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Six New Brigades to Coordinate with Turkish Army in Idlib

Six New Brigades to Coordinate with Turkish Army in Idlib

Monday, 30 March, 2020 - 06:15
A Turkish convoy drives near the Syrian town of Kefraya on the highway linking the northwestern Syrian province of Idlib to the Bab al-Hawa border crossing, March 10, 2020. AFP
Ankara - London - Saeed Abdulrazek and Asharq Al-Awsat

A Syrian opposition commander said on Sunday that six new military brigades were established in the northwestern Syrian province of Idlib to coordinate with the Turkish army in the area.

The official, who wished to remain anonymous, told the German news agency that the brigades compromise members of the National Army and the National Front for Liberation operating under a Syrian opposition leadership and not under the command of a Turkish officer.

“There is coordination and a joint operation room with the Turkish army in the province,” the official said.

He asserted that Turkish forces are widely deployed in Idlib’s Jisr al-Shoughour, Jabal al-Zawiyah, Nayrib, Mastoumah and Ariha, in addition to other points set in the Sochi Agreement signed between Turkey and Russia.

“This deployment stipulates the presence of a joint mechanism between the National Army and the Turkish military to facilitate the job of both sides,” the official explained.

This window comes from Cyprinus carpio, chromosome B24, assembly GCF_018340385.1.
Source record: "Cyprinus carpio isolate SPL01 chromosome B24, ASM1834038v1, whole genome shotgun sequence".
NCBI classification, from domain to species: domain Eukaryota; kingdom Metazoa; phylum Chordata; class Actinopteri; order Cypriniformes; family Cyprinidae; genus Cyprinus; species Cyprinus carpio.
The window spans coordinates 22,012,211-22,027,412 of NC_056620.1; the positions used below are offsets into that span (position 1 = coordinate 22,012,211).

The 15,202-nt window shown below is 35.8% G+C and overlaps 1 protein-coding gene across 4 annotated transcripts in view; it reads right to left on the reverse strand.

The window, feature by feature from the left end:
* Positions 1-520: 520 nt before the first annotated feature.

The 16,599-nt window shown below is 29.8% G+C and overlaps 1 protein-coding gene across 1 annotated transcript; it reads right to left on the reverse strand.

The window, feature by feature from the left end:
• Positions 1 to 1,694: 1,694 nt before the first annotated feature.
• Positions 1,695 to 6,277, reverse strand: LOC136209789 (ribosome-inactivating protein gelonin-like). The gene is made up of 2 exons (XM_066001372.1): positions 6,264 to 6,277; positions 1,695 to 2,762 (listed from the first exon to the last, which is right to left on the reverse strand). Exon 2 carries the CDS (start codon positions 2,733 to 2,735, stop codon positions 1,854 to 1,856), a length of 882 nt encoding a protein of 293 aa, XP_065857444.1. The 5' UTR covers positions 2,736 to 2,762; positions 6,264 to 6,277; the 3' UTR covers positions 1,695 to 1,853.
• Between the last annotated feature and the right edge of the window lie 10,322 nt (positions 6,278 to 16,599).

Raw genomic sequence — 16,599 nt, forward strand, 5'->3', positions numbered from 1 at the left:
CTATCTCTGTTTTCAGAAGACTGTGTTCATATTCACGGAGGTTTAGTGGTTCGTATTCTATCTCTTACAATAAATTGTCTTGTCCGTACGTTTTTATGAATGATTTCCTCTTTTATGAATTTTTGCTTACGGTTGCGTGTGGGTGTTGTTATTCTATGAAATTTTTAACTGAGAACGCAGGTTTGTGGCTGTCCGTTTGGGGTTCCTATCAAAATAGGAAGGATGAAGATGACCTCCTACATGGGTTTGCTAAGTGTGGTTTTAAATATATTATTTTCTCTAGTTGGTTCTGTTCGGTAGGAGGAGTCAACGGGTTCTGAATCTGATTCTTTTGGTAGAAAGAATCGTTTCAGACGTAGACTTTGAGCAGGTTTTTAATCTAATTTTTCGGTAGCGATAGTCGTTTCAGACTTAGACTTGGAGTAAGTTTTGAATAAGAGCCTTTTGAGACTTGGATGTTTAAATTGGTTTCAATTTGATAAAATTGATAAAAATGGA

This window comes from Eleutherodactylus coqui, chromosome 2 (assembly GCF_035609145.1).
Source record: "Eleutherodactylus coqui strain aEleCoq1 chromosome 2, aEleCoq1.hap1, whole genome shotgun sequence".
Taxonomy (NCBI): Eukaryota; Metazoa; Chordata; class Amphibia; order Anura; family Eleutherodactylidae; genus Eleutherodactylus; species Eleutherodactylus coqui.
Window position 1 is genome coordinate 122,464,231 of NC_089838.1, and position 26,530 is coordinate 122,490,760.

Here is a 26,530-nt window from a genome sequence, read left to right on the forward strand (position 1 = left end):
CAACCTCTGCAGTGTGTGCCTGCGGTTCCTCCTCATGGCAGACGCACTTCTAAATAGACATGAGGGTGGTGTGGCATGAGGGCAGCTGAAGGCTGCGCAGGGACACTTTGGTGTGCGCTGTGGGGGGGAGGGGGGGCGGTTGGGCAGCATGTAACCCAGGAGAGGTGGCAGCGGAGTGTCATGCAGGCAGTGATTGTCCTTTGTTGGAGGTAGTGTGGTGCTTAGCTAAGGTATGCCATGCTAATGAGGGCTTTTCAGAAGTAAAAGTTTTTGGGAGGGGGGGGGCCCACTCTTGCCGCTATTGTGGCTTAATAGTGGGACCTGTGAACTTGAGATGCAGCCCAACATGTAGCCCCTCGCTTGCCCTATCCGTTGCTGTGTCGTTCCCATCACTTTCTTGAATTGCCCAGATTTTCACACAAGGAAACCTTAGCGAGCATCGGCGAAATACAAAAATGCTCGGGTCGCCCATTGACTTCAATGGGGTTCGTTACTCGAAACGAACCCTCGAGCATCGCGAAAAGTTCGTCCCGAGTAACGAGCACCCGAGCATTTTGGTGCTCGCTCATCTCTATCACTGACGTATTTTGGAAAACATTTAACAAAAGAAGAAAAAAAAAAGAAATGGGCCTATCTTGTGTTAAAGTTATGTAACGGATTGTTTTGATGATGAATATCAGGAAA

Asked about the prevention of joint Turkish-Russian patrols on the M4 highway, he said residents oppose the involvement of Russian forces in the liberated areas because they consider Moscow as the ally of the Syrian regime.

On March 15, the first joint Russian-Turkish military patrol took place along the road.

The official denied that any timeline has been set for the return of civilians living in tents to their villages and towns.

Turkish forces shelled Sunday the village of Debs on the M4 highway, west of Ain Issa, north of Raqqa.

This is the first time Ankara attacks positions on the highway after its agreement with Moscow.

The Syrian Observatory for Human Rights said that on March 27, Turkish forces targeted the village of Sida in rural Ain Issa.

Three days earlier, Turkish-backed factions targeted fuel tankers near Ain Issa, while the Syrian Democratic Forces clashed with the factions to protect the tankers.

No casualties were reported.

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